There is a verse in our first reading from the Book of Wisdom that calls to mind the parable of the wheat and the weeds in today’s Gospel. The verse reads: “your sovereignty over all makes you lenient to all.” This is the way Jesus presents God in the parable he tells in the gospel. Jesus’ God is a God of leniency, a God of patience, a gardener God who is confident of the development of a tiny seed. Jesus shows us a God who, in the words of the first reading, gives ” your sons the good hope that after sin you will grant repentance.” As Pope Francis says God never tires of forgiving us — it’s just we who tire of asking.
So, what about the parable of weeds among the wheat? Jesus lived in an agrarian society, so it isn’t surprising that he used farming metaphors as concrete images to explain the mysterious nature of the kingdom of God. The kingdom of heaven is like someone who has sowed good seed, yet an enemy has come and sowed weeds among the wheat. Jesus is quite specific about explaining what is happening in the story, but what are the implicit values transmitted to those who have ears to listen?
The kingdom of heaven is messy and complicated and will encounter opposition. In fact, evil exists in the world, and may not be easily rooted out. As the householder wisely advises his slaves, it is not a good idea to pull out the weeds, for their roots are entangled with the wheat and pulling them out will damage the crop. Jesus explains that at the end of the age, the angelic reapers will collect the weeds and throw them into the fire, while the wheat will be gathered into God’s kingdom.
We wonder, along with the servants in the story, where these weeds came from. ‘Let’s root up all those weeds! In another passage of Scripture Luke 9:54 the disciples of Jesus say: “Let’s burn up those cities which won’t welcome you! Let’s put them right and show them who’s boss! Let’s have the kingdom now!’ But Jesus says to them in effect: ‘Wait! Let God be God! Let the wheat and the weeds exist for now side by side! Wait till God is ready to start the harvest and sort things out!’ Be like God, be patient, and wait!’ We ask too why does God allow evil to grow in God’s kingdom? What can we do about it?
Scholars tell us that the weeds in the parable are likely darnel, a weedy grass that looks like wheat until it matures. While the plants in the field are young, the good wheat and the invasive weeds are indistinguishable and intertwined. Then the heads of the wheat droop over, while the heads of the weeds stand up straight. The image is of humility and pride. Is it up to the humble, true followers of Jesus to identify and destroy their proud, hypocritical neighbours? Is the destiny of wheat and weed fixed, or is there a possibility of redemption? There is a difference between weeds and people. We might argue that weeds are weeds forever, while people, if not torn out by the roots, might be redeemed by God’s grace. We cannot be certain who is good and who is evil.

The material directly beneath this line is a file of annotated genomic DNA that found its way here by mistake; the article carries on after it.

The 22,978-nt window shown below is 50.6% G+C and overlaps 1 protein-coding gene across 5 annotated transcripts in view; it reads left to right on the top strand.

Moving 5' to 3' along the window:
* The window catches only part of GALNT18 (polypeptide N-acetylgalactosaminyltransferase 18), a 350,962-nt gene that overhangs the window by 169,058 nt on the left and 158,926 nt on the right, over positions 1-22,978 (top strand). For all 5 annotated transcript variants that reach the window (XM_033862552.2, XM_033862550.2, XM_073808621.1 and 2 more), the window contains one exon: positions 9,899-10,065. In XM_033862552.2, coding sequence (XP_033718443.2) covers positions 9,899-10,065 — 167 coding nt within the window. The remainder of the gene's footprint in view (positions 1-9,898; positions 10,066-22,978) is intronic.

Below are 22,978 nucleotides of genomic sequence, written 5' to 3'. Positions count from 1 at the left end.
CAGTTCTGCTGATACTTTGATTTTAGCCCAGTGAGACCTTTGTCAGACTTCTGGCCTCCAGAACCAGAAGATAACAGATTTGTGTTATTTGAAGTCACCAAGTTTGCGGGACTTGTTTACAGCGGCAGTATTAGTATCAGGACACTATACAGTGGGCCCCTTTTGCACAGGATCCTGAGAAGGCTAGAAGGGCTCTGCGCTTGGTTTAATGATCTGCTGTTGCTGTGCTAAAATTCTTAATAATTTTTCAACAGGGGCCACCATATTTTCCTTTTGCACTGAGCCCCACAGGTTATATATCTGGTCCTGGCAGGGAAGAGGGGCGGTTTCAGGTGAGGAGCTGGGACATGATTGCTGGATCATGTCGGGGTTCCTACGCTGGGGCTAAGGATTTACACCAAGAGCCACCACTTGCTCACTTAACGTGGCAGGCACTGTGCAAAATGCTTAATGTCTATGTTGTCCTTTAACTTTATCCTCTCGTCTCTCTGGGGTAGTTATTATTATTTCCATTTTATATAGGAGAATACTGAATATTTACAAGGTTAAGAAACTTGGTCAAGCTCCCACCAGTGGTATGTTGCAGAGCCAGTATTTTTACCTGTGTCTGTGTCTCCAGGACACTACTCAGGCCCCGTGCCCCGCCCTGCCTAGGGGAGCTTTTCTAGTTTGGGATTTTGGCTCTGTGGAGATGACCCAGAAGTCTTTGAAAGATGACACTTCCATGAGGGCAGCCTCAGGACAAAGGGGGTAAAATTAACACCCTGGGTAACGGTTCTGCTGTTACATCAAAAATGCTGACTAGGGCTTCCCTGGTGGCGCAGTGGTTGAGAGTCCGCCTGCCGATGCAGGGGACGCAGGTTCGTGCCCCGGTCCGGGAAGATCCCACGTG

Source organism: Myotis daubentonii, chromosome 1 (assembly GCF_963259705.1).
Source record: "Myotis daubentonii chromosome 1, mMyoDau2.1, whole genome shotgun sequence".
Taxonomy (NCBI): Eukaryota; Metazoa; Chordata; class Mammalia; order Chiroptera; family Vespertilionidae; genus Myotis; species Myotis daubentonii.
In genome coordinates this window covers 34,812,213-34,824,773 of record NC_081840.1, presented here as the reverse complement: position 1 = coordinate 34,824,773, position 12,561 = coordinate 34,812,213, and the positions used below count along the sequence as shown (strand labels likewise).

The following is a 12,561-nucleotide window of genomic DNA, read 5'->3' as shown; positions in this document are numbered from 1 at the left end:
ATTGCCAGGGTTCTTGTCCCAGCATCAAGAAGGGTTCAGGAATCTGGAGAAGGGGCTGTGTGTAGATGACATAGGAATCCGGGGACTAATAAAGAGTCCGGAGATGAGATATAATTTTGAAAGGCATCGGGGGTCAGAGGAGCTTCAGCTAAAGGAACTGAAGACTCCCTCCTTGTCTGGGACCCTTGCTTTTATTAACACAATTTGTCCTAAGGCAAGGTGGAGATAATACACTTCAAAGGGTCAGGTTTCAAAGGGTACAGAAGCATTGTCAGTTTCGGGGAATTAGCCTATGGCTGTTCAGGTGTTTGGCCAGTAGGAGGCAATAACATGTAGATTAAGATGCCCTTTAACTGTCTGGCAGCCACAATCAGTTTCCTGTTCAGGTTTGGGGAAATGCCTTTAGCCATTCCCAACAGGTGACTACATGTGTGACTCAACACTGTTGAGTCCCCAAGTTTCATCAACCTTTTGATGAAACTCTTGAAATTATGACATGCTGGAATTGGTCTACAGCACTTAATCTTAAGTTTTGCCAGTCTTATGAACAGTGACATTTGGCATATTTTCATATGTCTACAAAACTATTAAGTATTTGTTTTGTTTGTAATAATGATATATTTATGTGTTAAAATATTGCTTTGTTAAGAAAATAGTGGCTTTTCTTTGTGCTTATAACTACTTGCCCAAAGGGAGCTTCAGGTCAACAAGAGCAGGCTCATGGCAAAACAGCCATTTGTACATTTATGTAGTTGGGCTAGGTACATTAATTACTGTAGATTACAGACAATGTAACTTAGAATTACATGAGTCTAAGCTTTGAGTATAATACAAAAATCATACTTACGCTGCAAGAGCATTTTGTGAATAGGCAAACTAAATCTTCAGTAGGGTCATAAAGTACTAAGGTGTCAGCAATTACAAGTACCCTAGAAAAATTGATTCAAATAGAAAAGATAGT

In the parable, the householder says, “In gathering the weeds you would uproot the wheat along with them. Let both of them grow together until the harvest.” He counsels patience and faith in God’s justice. It is important not to damage the roots of the wheat. A good steward must do what is best for all, even if the weeds will survive in the short term.
What does this narrative tell us about the values and culture of the storytellers?
• We acknowledge the presence of evil in the world,
• While evil may be redeemed, that redemption may not happen in this world,
• It is not our job to judge, and
• We believe in God’s judgment at the last day.
Does Jesus’ parable encourage passivity? Or is Jesus offering guidance on how to live in a complicated world? While we wait for God to judge at the last day, how are we to live? Knowing that evil seed grows, that evil roots are allowed to flourish, how are we to live?
Through the parable of the weeds among the wheat, Jesus reminds us that we live in a hostile world, that good and bad are intermingled, that we must live cooperatively for the good of all, and that we ought to leave judgment to God. We are to concentrate on growth in our relationship with God and God’s creation – all of God’s creation including what is evil. By the work of our hands, motivated by the love of God resident in our hearts, bit by bit we reveal God’s love to those who do evil which they believe is good for them. To live in the presence of a just God who meets us where we are, who is with us and will keep us, wherever we go. We become standard bearers who are not overbearing. We are welcoming and inclusive!